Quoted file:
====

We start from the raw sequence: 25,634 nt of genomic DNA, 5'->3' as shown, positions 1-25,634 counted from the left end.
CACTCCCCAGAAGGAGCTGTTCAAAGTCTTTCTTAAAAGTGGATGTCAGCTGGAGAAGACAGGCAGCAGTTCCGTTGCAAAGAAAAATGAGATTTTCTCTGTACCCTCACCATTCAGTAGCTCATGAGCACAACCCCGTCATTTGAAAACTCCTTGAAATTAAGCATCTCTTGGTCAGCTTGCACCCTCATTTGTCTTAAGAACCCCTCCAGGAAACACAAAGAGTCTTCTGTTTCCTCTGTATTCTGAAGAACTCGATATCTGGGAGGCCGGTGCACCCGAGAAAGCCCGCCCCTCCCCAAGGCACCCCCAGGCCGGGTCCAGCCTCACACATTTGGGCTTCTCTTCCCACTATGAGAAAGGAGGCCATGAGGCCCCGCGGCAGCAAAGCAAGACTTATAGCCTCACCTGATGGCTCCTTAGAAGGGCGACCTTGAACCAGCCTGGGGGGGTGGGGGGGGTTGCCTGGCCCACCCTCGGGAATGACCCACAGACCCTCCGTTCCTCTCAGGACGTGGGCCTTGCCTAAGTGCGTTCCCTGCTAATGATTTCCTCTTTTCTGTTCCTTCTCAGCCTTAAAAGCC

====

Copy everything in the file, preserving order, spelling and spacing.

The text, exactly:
We start from the raw sequence: 25,634 nt of genomic DNA, 5'->3' as shown, positions 1-25,634 counted from the left end.
CACTCCCCAGAAGGAGCTGTTCAAAGTCTTTCTTAAAAGTGGATGTCAGCTGGAGAAGACAGGCAGCAGTTCCGTTGCAAAGAAAAATGAGATTTTCTCTGTACCCTCACCATTCAGTAGCTCATGAGCACAACCCCGTCATTTGAAAACTCCTTGAAATTAAGCATCTCTTGGTCAGCTTGCACCCTCATTTGTCTTAAGAACCCCTCCAGGAAACACAAAGAGTCTTCTGTTTCCTCTGTATTCTGAAGAACTCGATATCTGGGAGGCCGGTGCACCCGAGAAAGCCCGCCCCTCCCCAAGGCACCCCCAGGCCGGGTCCAGCCTCACACATTTGGGCTTCTCTTCCCACTATGAGAAAGGAGGCCATGAGGCCCCGCGGCAGCAAAGCAAGACTTATAGCCTCACCTGATGGCTCCTTAGAAGGGCGACCTTGAACCAGCCTGGGGGGGTGGGGGGGGTTGCCTGGCCCACCCTCGGGAATGACCCACAGACCCTCCGTTCCTCTCAGGACGTGGGCCTTGCCTAAGTGCGTTCCCTGCTAATGATTTCCTCTTTTCTGTTCCTTCTCAGCCTTAAAAGCC